Today, we now have enough for every inmate in the facility to have two masks, one to wash and one to wear. We have made donations to other criminal justice organizations and our community mental health provider, SummitStone.
The best part is that the inmate workers have found new inspiration from sewing. Some had never touched a sewing machine. Now they are turning out masks that are actually pieces of wearable art. They have been sewing nearly every day, by choice. One participant said that sewing was going to keep her off drugs, and when the other participants agreed, the group decided a name for the program, 'Sew Sober'. Another participant now wants to create a clothing line when she is released focused on swimwear (with matching masks, of course).
Speaking of release, I have brought Maggie's and SummitStone together to supply any inmate sewing in jail a free sewing machine so they can keep sewing upon release. The machines are used, but in good repair thanks to Bob, the repair man at Maggie's. He is actually quite famous, see this (9News) link for proof.
If anyone has any fabric that they would like to donate to 'Sew Sober' that would be great! The participants are quite inspired by any new fabric. Earth tones are in high demand. Email Staci here
In June 2020, The Conversation published Joshua Sbicca and Stephanie Malin’s article "Native American tribes’ pandemic response is hamstrung by many inequities." Read it here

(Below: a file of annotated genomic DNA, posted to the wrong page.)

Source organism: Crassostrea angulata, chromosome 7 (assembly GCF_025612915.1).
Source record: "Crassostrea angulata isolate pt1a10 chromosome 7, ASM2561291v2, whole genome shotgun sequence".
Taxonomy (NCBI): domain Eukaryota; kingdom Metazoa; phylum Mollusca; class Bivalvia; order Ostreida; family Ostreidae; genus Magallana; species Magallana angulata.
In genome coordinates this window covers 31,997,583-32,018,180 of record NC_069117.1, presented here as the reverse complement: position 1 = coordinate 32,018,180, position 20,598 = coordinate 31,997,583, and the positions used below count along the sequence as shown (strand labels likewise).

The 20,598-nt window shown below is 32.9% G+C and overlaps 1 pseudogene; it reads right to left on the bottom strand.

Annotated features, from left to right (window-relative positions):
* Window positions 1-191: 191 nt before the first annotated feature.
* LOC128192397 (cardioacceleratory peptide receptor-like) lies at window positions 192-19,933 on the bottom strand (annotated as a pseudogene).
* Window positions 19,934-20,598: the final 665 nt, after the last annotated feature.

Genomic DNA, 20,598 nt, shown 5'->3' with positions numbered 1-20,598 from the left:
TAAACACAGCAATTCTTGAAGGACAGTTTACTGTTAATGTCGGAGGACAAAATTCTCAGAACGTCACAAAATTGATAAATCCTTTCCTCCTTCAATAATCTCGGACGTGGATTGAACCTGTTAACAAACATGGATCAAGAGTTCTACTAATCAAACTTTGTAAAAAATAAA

"...this howling is the opportunity for us to experience both joy and express grief in that communal way and it’s also in that really visceral-physical way,” says Jeni. The entire Source article is available here.
KuoRay Mao co-authored "Risk management regimes and epidemic control in East Asia: lessons from Covid-19" in Contexts, the American Sociology Association's public magazine. Read
Staci Shaffer has inspired a unique collaboration among Larimer County Jail inmates, Bob at Maggie's Sewing and Vacuum (below), and Summitstone Health Partners.
Tales From Behind the Webcam
Please submit a story or two of your own.
Please check back soon
Please check back soon
In a hallway with open doors, we inadvertently eavesdrop on a lot of conversations. Here are some insightful and inspirational comments we've seen or heard virtually.
"I know a student who drives over 10 miles each way to access wifi."
Please submit a story or two of your own.
Please check back soon for more.
Graduation Reflections & Well Wishes
Please check back soon for notes of impact, gratitude, and farewell to and from our spring & summer graduates and department members.
Sociology faculty came together virtually to create this celebratory video for grads.
This crash course was not one we planned on taking this semester. No one registered for it, yet it is full beyond capacity. Waitlist is not an option because we are required to act now. No one designed its syllabus, yet it is permanently catalogued. To complete this course successfully, we need high-speed connections. But at times our bandwidth is unstable or feels on the verge of failing. Yet we move through the modules as best we can – imperfectly forward. Pressures outside the classroom affect our ability to do our best. We get an A+ for effort, and we slowly but surely perfect tools we will use for a lifetime. We've come together even though we're apart.